This city is the setting for one of William Shakespeare’s most famous plays, Romeo and Juliet. And you can see its Roman origins in the ancient ruins scattered throughout the centre, leading to the city’s inclusion on the prestigious UNESCO World Heritage List. The entire city centre is encircled by the River Adige and rolling hills -just a couple of minutes walk from the city- that offer stunning panoramic views. The Arena di Verona is an open-air theatre that dates back to the Roman period; its summer Opera Festival is famous all round Europe. Verona is also a world wine capital and the fourth most popular travel destination in Italy. It is just 20 minutes away from Garda Lake, a paradise for windsurfing and sailing aficionados, with picturesque villages directly on the water, surrounded by olive trees.
Main City Rome
Surface 206.63 km²
Torri del Benaco is a beautiful village right on the shore of Garda Lake that is nestled among the ubiquitous olive trees. Yachting Club Torri is not only a favourite spot for windsurfing and sailing lovers, but is also a sailing school that offers weekly programmes for children and more intensive weekend courses for adults. They’re all taught by some of the best Italian and international sailing pros. And literally one step from the club is the local beach and lounge bar, decked out with all the comforts visitors could ever need for swimming in the lake, relaxing, sunbathing and sipping icy drinks as the sun goes down.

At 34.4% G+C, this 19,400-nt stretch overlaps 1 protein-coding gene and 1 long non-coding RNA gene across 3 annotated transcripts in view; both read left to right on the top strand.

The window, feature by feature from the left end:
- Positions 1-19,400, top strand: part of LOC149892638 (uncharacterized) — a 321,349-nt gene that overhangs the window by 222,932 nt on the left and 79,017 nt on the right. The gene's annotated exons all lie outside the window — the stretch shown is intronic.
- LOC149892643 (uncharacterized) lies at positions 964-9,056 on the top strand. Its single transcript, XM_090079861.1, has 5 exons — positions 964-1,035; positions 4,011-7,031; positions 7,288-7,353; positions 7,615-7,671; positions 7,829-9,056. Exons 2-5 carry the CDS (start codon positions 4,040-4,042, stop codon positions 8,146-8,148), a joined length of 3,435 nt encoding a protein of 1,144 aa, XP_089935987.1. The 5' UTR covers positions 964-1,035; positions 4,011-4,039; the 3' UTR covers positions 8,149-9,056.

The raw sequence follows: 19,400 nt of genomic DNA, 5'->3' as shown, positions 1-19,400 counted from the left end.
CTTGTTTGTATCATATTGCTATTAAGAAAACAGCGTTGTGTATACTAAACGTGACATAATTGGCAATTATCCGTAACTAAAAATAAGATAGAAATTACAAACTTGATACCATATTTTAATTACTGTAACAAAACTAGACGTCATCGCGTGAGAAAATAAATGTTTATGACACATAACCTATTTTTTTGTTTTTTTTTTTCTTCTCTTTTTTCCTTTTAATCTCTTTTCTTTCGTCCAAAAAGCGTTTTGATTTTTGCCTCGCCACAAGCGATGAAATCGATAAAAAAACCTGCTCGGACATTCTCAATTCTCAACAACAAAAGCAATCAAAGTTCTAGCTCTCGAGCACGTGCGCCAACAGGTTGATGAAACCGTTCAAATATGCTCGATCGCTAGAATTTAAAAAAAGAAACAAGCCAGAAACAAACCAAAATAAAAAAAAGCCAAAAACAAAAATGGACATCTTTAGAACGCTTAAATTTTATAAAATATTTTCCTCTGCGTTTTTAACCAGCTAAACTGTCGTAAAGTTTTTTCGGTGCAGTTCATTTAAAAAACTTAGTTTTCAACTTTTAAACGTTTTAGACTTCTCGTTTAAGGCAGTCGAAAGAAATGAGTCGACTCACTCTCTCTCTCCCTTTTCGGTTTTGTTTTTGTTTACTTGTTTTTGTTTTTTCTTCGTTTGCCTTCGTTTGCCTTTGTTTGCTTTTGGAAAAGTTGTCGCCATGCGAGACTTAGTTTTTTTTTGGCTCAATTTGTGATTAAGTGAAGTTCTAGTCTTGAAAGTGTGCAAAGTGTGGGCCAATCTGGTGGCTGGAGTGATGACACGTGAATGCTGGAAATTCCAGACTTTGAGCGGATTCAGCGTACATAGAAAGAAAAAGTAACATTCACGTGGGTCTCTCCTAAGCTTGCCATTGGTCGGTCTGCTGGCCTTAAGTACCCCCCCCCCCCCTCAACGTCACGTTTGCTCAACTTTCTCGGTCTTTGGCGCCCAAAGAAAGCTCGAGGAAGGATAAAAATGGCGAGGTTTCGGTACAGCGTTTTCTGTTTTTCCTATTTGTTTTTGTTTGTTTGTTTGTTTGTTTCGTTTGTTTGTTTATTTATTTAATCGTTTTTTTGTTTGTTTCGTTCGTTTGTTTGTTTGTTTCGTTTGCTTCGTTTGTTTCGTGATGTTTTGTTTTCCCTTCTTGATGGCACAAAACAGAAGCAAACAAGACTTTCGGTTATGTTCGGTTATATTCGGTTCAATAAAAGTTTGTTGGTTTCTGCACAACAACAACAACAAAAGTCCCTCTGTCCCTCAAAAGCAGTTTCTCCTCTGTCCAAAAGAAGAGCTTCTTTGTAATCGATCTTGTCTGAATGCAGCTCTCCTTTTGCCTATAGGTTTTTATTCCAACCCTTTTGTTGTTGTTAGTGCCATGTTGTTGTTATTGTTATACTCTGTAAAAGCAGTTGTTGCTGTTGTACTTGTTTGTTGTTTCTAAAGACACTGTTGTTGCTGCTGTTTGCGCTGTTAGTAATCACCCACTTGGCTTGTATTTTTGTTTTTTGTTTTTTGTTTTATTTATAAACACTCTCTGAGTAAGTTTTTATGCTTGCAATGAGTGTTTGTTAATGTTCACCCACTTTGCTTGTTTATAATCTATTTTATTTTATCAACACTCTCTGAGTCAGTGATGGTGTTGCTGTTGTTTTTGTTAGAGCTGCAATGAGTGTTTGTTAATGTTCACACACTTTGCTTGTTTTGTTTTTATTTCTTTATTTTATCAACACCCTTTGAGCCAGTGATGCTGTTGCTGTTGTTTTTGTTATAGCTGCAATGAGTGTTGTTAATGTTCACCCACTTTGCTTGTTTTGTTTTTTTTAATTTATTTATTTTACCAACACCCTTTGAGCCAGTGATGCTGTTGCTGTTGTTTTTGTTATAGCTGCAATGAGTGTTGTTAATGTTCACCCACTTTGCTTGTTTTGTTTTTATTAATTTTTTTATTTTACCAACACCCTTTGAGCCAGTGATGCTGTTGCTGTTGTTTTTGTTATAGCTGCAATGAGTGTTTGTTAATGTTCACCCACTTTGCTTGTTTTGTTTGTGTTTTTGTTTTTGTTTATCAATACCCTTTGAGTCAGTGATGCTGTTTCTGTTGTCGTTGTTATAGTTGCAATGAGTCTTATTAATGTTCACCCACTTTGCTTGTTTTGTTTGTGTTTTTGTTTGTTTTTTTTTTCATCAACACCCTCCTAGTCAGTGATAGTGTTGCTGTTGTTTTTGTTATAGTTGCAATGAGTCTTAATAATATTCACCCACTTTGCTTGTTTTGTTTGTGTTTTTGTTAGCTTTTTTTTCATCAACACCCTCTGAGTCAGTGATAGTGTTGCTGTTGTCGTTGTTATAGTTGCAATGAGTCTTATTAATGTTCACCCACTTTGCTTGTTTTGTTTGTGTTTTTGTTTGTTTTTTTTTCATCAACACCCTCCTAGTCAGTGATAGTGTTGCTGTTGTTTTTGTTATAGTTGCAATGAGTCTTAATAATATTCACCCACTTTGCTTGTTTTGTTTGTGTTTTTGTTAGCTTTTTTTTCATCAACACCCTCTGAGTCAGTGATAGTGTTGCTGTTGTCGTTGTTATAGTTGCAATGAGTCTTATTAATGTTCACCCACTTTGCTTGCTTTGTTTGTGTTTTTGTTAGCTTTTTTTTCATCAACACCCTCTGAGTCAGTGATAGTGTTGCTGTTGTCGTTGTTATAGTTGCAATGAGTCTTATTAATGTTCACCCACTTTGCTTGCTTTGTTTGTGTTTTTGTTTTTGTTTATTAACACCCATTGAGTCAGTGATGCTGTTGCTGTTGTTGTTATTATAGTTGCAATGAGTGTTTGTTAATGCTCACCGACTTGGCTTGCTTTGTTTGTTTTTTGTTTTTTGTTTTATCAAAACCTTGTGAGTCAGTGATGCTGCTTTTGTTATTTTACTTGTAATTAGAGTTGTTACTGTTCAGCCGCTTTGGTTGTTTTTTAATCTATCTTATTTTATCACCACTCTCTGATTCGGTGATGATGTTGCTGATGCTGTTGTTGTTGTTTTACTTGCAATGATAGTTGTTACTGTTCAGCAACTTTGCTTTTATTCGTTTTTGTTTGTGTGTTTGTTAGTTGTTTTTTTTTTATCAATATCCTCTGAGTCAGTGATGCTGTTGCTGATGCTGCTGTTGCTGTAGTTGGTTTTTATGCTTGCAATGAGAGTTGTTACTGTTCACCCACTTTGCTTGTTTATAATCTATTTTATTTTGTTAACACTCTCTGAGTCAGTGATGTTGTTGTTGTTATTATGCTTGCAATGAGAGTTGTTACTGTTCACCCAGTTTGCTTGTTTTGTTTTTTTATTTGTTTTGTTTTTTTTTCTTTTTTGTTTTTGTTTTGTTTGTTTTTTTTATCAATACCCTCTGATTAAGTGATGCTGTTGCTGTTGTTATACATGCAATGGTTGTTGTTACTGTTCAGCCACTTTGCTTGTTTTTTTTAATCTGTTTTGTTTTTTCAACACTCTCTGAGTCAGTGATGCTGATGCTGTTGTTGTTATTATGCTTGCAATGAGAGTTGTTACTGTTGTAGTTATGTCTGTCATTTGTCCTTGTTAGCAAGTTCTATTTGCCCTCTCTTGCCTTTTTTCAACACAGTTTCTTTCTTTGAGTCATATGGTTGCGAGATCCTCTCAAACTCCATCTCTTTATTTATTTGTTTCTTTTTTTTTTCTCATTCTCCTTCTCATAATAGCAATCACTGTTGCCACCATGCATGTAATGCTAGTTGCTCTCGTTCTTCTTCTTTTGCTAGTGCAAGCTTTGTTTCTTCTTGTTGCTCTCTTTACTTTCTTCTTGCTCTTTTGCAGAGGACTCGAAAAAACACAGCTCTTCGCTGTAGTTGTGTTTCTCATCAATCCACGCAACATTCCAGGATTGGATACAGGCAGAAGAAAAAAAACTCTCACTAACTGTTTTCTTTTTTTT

The Arena di Verona with its great opera programme, Romeo and Juliet, Lake Garda and the wonderful surrounding hills are all splendid; but don’t forget that Verona is also a wine capital. To try some of the best bottles in the world, served with excellent food, try the Antica Bottega del Vino, one of the oldest establishments in town. A successful mix between a wine cellar that’s open to the public and an osteria with its own long history. The place has one of the largest and richest wine lists in Italy. Wine lovers must try a glass of the local Amarone, perfect with a filetto di manzo all’Amarone.
For people who don't like hot weather, the arrival of fall is a cure-all, but for anyone who only feels good in the warmth of the summer sun, fall is synonymous with aches and ailments. One thing is certain, however, whatever you may think of fall, it's the best season to visit the spa.
Verona isn't the first place that springs to mind when you think of a spa. A hundred or so kilometers to the east, near Padua, you'll find the well-known spa town of Abano, which over the decades has developed a city within a city around its hot springs, including pools, hotels and health centers. Within the Alto Adige region, the Merano spa resort can be found, a big specialized complex, boasting a North European style, with spas and fitness rooms. Both of these are just an hour away by train.